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Greg Prince and Jason Fry
Faith and Fear in Flushing made its debut on Feb. 16, 2005, the brainchild of two longtime friends and lifelong Met fans.

Greg Prince discovered the Mets when he was 6, during the magical summer of 1969. He is a Long Island-based writer, editor and communications consultant. Contact him here.

Jason Fry is a Brooklyn writer whose first memories include his mom leaping up and down cheering for Rusty Staub. Check out his other writing here.

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The Power Broker

Welcome to A Met for All Seasons, a series in which we consider a given Met who played in a given season and…well, we’ll see.

We had our bitter cheer
And sweet sorrow
We lost a lot today
We’ll get it back tomorrow

Shawn Colvin

In March of 2020, as the coronavirus was rapidly shifting from an abstract concept to the determining factor of our lives and times, I thought about baseball, though baseball had shifted from the determining factor of our lives and times (mine, anyway) to an abstract concept, thanks to the coronavirus. I thought specifically of Pete Alonso.

Had this emerging global pandemic occurred a year earlier and indefinitely postponed the 2019 season, putting it on hold the way the 2020 season was on March 12, it struck me that we as Mets fans would have been deprived of a formal introduction to a promising power hitter whose minor league numbers we had seen but whose potential and personality were surfaces that had yet to be scratched.

A funny thing happened on the way to a Polar encore.

In the snapped-shut Spring of 2020, even as we groped to grasp all that was going on around us, what we’d have to do and what we’d not be able to do, the idea that we wouldn’t have had a full dose of Alonso-19 indeed seemed like a deprivation. By March of 2020, after a year of exposure, Pete Alonso was as much the determining factor of our current Met lives and contemporary Met times as any one individual could have been.

Alonso entered the 2019 season with zero home runs and credentials on his major league ledger. He was an abstract concept at most. They guy who hit 15 home runs for Binghamton in 2018, 21 for Las Vegas and another six in the Arizona Fall League. The guy who was said to be far more bat than glove at first base. The guy whose prospective offensive assets and potential defensive drawbacks might be transcended, anyway, by his service time to date (also zero), meaning the Mets could theoretically be best served by allowing the kid to cool his heels in frosty Syracuse for a couple of weeks, lest he prove too worthwhile too soon and he become eligible for free agency in six years rather than seven.

Remember when the future was something people thought they could make out in advance?

It was all theory and supposition. Pete Alonso shattered speculation by breaking through. In Spring Training of 2019, the last Spring Training to both begin and end, Alonso came to bat 75 times, hit another four home runs and slashed .352/.387/.620. How ya gonna keep Pete down on the farm after he’s conquered St. Lucie? New GM Brodie Van Wagenen broke with MLB’s anticompetitive gentlemen’s agreement and sanctioned the rookie as roster-ready from Opening Day forward.

Whatever happens to Van Wagenen in however much tenure he has remaining as Mets general manager under pending new ownership, this decision will rate as his savviest. Alonso making the Opening Day lineup essentially made 2019. Pete was a big leaguer from the moment he showed up at Nationals Park on March 28. He might have been a big leaguer from the moment he came out of the womb, probably tugging at his mother’s shirt in celebration. That’s how the youngster Todd Frazier nicknamed the Polar Bear carried himself. Like he belonged. Like he always belonged. Like this was his frozen tundra and the rest of us were giddy just to be gathering chills on it.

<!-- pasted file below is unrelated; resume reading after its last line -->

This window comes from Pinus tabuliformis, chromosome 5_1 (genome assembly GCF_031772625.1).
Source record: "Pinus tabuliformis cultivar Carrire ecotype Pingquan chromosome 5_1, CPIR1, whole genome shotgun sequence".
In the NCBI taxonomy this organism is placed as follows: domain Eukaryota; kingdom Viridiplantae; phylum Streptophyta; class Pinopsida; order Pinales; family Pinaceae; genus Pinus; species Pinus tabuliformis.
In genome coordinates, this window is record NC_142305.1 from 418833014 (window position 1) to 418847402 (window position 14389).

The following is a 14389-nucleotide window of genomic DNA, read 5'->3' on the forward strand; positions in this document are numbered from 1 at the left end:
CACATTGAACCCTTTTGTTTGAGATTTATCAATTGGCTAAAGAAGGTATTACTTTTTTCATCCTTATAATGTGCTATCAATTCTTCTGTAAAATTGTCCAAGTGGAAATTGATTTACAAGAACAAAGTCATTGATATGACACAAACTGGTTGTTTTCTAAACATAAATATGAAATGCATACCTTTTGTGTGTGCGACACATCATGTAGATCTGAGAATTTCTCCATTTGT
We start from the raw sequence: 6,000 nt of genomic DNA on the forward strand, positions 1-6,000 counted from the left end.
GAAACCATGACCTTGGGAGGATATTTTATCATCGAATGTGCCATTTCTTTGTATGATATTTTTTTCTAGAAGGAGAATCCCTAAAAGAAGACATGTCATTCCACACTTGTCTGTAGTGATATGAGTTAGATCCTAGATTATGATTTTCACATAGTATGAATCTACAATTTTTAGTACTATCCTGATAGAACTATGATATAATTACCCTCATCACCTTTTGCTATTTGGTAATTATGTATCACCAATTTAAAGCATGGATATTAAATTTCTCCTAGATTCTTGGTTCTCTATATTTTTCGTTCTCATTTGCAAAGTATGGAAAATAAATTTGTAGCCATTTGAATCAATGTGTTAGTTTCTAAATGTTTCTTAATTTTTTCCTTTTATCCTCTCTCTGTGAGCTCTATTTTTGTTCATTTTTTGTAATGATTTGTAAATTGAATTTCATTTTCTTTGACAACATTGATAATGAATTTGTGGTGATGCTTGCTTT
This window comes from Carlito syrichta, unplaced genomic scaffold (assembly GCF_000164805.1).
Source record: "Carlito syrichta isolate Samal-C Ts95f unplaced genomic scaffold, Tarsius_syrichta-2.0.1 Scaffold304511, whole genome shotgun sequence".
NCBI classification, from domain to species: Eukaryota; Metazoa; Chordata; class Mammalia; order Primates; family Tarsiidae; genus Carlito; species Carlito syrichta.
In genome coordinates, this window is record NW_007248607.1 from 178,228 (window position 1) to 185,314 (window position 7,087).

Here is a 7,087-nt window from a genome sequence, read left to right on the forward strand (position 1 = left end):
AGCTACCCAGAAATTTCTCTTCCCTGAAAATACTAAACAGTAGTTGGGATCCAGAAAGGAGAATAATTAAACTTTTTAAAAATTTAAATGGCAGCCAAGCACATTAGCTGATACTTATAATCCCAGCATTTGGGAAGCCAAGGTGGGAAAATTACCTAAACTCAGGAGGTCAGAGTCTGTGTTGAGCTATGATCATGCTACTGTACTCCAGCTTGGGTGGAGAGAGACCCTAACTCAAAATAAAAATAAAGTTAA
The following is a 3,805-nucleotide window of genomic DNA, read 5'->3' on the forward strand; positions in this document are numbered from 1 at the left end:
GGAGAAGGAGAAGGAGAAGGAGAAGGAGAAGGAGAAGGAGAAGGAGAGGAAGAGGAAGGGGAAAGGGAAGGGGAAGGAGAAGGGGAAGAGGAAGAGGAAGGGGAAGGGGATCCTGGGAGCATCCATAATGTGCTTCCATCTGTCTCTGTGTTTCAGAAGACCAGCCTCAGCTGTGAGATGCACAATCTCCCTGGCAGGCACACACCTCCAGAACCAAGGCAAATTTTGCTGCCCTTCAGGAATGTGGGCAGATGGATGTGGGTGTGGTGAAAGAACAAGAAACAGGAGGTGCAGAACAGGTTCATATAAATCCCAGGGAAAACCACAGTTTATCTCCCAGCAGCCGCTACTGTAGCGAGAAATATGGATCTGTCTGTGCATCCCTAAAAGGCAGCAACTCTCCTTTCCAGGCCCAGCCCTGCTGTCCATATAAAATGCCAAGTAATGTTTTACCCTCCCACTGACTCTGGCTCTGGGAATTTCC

Pete Alonso belted his first major league home run on April 1, 2019, his and the Mets’ fourth game, at Marlins Park. The Polar Bear had shown he could thrive in Florida during exhibition games. He took his thawed bat back up north and blasted four more homers during the first Mets’ homestand. Then it was back down south to crash and splash a fountain at SunTrust Park in Atlanta. In St. Louis, he hit one off a relative stranger, another off a college rival he demanded to step in against (it was an SEC thing). Before April was over, he was a certified slugger and budding legend.

In May, the legend was certifiable, too. His first home run of the month, in the ninth inning at Milwaukee, thrust a looming loss into marathon territory (still a loss, but it took eighteen innings to get there). His next was a “take that!” to a Padre freshman hurler who dared question Pete winning April’s NL rookie honors instead of him; the aggrieved party shut down the Mets one night, Alonso beat his successor the next. In mid-month, one night in Miami, he went deep twice. Another night soon after, at home versus Washington, he launched a ball so high over the left field foul pole that only replay review — perhaps aided by air traffic control across the street at LaGuardia — could confirm that it was indeed a home run. That was the night after he hit one off another National, a big-deal free agent signing, three nights before he bashed some visitor from Detroit. In Los Angeles toward May’s close, where the Mets regularly imploded, Pete exploded for a pair of homers off a Dodger otherwise becoming yet another L.A. ace. Shortly after June began, back at Citi Field, Pete’s next victim was a San Francisco postseason icon, the same southpaw who stifled the Mets for nine innings the last time they competed in postseason play.